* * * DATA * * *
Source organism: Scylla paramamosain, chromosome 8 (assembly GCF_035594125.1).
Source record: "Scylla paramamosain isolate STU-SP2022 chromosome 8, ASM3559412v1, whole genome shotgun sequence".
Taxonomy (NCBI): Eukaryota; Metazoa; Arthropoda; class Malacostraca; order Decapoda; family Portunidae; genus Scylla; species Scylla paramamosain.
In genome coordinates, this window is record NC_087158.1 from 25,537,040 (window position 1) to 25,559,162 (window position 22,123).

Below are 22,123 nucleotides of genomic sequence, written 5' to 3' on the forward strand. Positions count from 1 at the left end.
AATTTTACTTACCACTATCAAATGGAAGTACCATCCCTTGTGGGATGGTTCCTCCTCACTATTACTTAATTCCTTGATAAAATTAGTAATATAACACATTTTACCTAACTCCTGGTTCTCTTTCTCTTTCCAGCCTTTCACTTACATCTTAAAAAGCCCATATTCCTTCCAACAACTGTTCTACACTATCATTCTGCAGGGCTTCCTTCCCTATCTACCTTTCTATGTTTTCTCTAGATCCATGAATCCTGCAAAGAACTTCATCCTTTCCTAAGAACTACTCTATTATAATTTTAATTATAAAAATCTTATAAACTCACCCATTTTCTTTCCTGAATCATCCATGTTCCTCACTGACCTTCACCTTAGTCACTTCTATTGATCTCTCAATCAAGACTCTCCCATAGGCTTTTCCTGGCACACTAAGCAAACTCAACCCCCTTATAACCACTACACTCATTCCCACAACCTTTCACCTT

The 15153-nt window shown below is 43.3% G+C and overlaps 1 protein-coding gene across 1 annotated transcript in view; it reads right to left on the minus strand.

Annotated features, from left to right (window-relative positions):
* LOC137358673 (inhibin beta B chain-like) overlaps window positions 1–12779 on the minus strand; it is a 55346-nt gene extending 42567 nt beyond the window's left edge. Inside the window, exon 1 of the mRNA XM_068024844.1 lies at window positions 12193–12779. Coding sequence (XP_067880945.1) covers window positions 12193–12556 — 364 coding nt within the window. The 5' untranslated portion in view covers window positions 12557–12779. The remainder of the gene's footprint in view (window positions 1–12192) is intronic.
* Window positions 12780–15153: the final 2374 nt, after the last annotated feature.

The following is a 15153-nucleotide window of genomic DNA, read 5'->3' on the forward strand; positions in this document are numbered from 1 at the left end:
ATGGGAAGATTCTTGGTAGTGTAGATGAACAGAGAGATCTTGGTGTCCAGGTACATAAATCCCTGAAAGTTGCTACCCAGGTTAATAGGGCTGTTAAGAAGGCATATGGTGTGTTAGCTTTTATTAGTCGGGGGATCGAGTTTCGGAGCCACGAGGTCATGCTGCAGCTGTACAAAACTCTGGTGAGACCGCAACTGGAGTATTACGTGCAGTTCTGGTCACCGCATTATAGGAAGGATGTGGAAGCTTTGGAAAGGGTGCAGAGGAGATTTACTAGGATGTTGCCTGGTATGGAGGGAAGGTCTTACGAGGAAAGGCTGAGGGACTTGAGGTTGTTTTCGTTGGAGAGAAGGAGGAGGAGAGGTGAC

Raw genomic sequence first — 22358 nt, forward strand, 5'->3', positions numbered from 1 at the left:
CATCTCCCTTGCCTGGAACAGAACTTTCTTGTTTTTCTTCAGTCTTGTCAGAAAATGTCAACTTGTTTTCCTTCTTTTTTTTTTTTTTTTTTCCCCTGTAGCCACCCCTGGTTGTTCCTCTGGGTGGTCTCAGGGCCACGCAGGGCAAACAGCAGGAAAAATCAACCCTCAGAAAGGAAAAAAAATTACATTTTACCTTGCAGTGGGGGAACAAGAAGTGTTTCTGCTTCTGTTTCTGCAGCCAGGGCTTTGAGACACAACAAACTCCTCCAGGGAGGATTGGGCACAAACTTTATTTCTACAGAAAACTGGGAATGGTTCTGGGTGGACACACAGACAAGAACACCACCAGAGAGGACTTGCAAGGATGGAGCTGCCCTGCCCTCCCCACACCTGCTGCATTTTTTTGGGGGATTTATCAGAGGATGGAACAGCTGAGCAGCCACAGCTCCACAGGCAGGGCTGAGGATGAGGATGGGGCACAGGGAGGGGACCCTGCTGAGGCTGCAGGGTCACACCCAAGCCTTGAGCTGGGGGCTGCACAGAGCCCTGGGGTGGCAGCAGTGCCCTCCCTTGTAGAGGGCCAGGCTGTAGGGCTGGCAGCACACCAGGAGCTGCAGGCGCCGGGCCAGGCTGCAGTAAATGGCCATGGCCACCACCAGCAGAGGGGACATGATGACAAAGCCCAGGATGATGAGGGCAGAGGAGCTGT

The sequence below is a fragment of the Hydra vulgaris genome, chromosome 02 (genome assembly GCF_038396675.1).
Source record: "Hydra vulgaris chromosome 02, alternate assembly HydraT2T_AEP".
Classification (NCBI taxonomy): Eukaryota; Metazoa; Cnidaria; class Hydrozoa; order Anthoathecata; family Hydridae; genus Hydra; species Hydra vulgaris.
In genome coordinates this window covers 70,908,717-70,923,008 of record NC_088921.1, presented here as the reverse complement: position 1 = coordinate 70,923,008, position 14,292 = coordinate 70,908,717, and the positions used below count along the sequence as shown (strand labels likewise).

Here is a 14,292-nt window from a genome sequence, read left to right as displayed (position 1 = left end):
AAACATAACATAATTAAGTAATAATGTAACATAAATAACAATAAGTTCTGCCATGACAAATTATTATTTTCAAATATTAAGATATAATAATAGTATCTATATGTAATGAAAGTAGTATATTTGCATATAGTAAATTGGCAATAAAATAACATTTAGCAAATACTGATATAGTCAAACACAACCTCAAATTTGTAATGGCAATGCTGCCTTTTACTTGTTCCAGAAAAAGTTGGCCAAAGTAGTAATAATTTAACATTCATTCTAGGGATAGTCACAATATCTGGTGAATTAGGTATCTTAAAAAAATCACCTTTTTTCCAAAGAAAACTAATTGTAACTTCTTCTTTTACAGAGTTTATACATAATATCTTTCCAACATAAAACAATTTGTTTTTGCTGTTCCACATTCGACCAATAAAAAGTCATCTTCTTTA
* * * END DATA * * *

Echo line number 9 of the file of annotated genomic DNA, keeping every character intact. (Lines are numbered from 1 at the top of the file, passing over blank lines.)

* LOC137358673 (inhibin beta B chain-like) overlaps window positions 1–12779 on the minus strand; it is a 55346-nt gene extending 42567 nt beyond the window's left edge. Inside the window, exon 1 of the mRNA XM_068024844.1 lies at window positions 12193–12779. Coding sequence (XP_067880945.1) covers window positions 12193–12556 — 364 coding nt within the window. The 5' untranslated portion in view covers window positions 12557–12779. The remainder of the gene's footprint in view (window positions 1–12192) is intronic.